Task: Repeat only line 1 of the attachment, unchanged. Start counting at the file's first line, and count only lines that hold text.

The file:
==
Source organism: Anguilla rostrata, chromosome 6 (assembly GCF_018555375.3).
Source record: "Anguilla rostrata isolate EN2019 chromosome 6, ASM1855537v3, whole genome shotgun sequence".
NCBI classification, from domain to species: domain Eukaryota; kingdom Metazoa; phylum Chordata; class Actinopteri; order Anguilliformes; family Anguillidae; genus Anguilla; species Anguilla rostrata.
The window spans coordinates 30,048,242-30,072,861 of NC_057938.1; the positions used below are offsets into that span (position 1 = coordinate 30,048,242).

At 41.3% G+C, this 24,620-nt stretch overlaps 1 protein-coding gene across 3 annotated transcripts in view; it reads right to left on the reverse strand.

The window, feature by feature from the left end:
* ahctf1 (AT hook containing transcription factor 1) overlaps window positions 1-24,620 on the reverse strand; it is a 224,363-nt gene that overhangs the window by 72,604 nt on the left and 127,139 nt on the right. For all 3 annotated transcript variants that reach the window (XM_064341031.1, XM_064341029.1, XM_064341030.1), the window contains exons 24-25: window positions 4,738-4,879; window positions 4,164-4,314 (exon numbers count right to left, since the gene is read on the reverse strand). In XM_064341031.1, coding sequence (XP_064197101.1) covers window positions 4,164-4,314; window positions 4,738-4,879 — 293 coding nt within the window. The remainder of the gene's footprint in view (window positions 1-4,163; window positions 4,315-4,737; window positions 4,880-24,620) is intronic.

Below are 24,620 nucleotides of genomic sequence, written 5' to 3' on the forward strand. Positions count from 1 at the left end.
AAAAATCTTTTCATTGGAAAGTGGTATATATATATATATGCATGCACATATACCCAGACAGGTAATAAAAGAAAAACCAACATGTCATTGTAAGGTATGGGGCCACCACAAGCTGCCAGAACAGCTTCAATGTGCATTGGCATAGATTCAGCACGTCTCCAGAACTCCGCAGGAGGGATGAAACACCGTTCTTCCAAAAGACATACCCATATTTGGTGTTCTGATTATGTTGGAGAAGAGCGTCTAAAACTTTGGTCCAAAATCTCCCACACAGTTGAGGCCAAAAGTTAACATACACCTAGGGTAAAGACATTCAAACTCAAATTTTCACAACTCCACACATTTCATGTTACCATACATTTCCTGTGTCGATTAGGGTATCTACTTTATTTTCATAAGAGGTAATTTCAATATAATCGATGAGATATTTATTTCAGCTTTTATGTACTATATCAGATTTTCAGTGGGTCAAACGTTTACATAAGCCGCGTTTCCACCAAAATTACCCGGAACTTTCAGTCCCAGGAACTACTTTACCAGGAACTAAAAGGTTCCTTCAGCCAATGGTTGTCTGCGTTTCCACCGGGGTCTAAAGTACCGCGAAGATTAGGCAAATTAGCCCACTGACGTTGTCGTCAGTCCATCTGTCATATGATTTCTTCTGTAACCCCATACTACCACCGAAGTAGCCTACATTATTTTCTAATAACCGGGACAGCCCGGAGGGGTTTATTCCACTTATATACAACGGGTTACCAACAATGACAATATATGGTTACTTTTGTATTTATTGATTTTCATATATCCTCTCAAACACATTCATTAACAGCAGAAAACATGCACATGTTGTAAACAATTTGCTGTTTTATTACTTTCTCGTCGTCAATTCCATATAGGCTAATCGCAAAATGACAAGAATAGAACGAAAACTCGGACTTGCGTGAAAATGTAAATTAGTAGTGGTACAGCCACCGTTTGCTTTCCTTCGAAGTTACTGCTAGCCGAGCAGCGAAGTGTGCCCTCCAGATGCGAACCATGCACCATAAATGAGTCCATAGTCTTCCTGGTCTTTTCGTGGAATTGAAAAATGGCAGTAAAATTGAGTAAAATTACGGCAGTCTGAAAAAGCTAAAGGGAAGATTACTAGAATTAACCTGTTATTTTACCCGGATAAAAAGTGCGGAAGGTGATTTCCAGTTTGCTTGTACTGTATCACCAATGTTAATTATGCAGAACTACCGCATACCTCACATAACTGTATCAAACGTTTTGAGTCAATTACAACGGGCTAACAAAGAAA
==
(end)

Source organism: Anguilla rostrata, chromosome 6 (assembly GCF_018555375.3).